Poland’s president made a repeated apology during ceremonies on Sunday marking 70 years since Polish villagers murdered hundreds of their Jewish neighbors in a World War II massacre that caused painful soul-searching in Poland when it was revealed in 2000.
An agonizing debate at the time forced Poles to modify their belief, shaped by decades of communist-era propaganda, that they were always heroic victims – never collaborators – in Nazi-era atrocities.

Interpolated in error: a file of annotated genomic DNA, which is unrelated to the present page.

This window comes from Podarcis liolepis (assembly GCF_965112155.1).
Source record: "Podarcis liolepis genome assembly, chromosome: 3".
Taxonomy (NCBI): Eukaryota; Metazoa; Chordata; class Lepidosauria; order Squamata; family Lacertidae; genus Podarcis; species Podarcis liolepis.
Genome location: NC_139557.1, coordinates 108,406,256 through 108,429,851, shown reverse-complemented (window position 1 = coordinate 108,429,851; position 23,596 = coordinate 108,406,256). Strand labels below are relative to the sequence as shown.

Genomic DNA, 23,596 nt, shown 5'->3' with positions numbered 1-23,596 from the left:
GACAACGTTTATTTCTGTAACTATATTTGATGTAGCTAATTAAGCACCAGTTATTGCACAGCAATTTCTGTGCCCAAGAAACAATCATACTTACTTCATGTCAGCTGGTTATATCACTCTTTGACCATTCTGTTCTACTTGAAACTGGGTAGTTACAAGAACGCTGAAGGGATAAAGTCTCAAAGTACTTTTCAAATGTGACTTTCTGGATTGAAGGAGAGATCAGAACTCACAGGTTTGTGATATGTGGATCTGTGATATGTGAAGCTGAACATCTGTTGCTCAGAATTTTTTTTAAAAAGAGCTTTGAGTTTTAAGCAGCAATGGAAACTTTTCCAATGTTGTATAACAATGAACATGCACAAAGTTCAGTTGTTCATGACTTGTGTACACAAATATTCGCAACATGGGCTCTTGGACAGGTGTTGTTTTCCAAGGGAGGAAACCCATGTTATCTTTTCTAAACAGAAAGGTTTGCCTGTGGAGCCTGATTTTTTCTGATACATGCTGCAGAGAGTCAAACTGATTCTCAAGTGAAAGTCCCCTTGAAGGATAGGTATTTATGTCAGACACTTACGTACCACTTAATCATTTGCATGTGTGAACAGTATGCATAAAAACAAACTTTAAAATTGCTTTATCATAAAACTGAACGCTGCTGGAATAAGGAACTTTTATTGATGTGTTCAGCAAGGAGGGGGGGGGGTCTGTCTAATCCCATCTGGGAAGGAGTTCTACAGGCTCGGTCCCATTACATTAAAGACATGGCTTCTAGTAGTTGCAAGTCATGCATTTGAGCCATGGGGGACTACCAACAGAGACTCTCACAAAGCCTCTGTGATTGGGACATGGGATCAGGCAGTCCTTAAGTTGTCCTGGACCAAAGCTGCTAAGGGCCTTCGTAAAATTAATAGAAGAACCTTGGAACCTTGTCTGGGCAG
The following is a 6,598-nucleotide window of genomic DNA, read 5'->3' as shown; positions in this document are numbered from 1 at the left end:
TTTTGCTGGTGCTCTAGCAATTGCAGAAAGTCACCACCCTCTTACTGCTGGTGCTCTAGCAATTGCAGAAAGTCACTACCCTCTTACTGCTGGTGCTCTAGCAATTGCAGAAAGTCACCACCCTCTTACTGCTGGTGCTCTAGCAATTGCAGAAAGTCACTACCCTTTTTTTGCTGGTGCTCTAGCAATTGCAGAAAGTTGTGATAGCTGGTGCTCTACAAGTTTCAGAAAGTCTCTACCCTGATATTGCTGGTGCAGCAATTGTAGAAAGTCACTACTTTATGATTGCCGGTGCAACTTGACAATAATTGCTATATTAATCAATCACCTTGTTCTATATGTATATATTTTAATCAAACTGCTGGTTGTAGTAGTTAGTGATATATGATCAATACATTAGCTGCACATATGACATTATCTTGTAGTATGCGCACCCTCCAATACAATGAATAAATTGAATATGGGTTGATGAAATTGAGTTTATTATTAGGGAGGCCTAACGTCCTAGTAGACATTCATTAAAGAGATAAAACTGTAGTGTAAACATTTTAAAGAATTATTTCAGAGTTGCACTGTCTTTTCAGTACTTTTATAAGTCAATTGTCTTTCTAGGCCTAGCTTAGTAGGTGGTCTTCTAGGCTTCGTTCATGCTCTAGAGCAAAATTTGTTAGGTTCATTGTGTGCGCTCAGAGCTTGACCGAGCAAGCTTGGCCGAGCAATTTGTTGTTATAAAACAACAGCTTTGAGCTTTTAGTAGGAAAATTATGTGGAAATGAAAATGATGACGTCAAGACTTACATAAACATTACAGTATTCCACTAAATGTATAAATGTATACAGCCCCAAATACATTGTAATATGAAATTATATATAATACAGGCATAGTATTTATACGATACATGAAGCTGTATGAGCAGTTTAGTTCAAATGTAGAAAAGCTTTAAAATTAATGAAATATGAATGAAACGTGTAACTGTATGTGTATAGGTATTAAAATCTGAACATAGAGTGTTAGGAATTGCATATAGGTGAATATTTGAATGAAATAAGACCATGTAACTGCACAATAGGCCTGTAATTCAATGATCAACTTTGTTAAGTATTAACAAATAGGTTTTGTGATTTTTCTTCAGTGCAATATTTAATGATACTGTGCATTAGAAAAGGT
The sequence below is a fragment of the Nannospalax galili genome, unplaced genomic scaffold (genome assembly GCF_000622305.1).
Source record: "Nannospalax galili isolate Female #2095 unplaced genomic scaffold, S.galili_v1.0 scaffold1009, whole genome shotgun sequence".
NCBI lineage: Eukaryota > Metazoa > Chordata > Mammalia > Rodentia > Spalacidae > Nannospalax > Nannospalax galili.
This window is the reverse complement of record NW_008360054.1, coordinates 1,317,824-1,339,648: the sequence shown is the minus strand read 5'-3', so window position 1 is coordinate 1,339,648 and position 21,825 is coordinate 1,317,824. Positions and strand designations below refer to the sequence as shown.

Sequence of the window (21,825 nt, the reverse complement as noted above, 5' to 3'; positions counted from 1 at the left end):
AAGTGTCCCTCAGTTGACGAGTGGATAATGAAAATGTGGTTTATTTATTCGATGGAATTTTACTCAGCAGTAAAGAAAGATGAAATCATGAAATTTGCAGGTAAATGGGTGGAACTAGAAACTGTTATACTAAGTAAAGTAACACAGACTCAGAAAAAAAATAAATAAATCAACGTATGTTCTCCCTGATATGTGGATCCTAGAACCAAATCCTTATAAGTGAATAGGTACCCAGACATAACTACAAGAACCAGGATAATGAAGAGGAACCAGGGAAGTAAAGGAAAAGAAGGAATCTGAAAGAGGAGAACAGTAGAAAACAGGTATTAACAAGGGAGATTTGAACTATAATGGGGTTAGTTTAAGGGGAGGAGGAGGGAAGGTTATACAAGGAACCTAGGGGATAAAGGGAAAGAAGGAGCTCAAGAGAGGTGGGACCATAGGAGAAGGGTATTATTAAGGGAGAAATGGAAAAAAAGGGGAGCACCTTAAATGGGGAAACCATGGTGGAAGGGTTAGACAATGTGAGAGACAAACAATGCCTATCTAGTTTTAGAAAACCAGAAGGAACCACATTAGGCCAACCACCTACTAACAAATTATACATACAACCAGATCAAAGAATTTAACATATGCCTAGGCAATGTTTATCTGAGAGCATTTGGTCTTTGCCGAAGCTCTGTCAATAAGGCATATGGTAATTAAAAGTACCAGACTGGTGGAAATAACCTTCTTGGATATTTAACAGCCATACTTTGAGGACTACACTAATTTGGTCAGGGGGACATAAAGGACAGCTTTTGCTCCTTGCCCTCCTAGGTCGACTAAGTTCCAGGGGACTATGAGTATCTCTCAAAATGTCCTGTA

The date of the massacre in the village of Jedwabne, some 190 kilometers (120 miles) northeast of Warsaw, has entered Poland’s remembrance calendar and the state and church leaders have apologized.
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